GOOD



C,mm,on
(pronounced "common") is an "open source community for sustainable personal mobility." In other words, it's a distributed group of people all working on a few collective clean transportation projects. The car above is one of their projects, but they're also working on the alternative fuel infrastructure problem. Designs, blueprints, or any other intellectual property developed by the C,mm,n group is available to everyone for free use. The initiative is Dutch in origin, it's been going since 2005, and they have 800 members.

Like an open source software project, C,mm,n can crowdsource ideas and avoid institutional myopia. But one big advantage of open source software is that any developer can tweak some code and test the results immediately. When it comes to building a car, however, it's expensive and time-consuming to build prototypes and run real-world tests. Can the open source approach work well when iteration is resource-intensive and rapid trial-and-error testing isn't practical? I'm not convinced.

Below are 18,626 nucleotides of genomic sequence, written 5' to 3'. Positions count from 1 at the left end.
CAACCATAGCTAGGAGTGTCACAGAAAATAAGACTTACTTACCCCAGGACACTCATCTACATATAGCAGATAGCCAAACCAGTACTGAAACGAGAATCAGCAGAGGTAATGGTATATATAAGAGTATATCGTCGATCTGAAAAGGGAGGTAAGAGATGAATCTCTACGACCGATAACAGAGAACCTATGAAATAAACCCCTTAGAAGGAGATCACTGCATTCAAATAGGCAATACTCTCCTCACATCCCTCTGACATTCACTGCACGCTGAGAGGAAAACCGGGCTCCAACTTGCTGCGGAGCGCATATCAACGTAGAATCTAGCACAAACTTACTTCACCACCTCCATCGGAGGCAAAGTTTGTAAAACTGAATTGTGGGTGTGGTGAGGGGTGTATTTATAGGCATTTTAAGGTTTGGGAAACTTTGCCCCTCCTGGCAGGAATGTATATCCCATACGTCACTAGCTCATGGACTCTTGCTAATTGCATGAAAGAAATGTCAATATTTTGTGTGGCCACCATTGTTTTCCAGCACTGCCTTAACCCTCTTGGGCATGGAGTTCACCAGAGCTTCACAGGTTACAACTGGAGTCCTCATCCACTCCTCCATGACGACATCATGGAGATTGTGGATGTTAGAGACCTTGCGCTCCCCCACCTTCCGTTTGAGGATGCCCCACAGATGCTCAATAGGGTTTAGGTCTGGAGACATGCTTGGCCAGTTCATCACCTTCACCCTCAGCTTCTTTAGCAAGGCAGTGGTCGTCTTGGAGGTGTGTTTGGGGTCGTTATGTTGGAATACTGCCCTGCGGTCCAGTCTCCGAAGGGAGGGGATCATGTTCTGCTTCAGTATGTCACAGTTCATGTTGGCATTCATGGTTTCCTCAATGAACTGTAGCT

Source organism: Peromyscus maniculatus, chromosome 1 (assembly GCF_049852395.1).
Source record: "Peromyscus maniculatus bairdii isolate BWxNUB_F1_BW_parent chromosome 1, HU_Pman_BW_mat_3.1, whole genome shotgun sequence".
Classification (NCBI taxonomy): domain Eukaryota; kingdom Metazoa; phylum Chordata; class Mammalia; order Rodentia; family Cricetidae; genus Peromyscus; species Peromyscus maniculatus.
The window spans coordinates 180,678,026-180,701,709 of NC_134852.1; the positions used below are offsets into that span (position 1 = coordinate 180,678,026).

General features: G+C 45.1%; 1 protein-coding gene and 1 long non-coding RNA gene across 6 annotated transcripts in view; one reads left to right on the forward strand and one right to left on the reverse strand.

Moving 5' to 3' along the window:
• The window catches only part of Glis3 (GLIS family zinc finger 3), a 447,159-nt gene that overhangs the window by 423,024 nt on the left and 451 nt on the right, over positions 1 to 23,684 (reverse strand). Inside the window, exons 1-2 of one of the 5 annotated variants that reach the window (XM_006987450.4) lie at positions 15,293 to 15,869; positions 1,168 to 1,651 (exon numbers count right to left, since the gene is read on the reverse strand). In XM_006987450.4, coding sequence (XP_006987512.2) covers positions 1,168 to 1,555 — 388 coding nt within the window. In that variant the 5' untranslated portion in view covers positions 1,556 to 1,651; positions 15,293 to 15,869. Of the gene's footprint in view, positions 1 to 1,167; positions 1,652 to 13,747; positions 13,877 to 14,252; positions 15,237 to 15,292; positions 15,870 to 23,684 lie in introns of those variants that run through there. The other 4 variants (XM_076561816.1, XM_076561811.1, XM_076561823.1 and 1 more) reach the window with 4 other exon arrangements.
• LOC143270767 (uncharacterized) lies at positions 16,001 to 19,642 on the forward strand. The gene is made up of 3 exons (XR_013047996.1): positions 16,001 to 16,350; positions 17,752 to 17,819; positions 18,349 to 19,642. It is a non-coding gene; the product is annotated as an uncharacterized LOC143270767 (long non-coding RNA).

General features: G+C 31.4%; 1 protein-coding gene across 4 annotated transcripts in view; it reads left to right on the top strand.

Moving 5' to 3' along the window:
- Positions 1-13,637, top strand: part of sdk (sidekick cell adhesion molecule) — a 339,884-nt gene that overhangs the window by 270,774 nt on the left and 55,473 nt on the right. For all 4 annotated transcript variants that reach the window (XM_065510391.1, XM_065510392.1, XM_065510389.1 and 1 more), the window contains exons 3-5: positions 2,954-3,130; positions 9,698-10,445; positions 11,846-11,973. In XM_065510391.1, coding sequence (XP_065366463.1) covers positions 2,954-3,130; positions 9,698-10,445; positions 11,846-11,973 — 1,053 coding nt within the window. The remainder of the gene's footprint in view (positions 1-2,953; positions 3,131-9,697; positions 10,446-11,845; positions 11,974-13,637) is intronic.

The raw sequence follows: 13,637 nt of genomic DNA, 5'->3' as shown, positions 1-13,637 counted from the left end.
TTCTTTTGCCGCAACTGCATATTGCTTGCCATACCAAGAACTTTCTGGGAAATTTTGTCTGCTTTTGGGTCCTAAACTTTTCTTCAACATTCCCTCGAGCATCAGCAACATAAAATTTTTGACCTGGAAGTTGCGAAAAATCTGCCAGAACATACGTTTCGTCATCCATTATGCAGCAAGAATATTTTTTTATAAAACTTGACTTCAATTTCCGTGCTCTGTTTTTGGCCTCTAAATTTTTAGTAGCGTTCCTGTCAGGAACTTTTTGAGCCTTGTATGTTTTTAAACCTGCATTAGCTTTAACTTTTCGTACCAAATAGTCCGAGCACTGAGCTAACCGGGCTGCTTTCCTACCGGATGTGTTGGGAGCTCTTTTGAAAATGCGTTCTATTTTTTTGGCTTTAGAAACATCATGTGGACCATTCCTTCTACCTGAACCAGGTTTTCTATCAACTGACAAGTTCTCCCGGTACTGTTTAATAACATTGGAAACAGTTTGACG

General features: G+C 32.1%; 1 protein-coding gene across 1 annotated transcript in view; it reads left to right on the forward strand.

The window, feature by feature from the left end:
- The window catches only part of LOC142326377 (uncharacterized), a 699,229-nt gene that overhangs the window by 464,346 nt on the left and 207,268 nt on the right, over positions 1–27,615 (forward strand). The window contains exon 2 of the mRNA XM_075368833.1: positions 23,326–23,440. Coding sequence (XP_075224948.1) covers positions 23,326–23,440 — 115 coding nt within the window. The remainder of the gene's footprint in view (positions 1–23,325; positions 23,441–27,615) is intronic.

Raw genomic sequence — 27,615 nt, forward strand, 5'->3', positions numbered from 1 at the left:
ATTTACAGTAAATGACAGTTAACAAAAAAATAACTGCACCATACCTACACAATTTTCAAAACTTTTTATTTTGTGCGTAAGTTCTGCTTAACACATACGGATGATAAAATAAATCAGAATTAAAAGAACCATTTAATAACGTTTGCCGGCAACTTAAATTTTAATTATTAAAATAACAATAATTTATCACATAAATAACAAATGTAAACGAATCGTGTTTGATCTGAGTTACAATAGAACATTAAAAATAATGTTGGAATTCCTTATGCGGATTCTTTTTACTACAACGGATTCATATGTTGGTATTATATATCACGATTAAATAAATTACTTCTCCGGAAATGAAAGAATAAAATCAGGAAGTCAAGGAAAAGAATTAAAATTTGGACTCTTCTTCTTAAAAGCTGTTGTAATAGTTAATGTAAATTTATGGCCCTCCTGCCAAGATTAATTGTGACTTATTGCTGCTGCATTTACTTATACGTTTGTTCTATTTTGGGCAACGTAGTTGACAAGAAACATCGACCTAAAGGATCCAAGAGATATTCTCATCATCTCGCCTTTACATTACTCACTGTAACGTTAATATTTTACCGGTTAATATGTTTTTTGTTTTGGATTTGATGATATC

Also, I hate to say it but if the wisdom of crowds got us the name "C,mm,n," I'm not sure I'd risk riding in their cars.

Via PSFK






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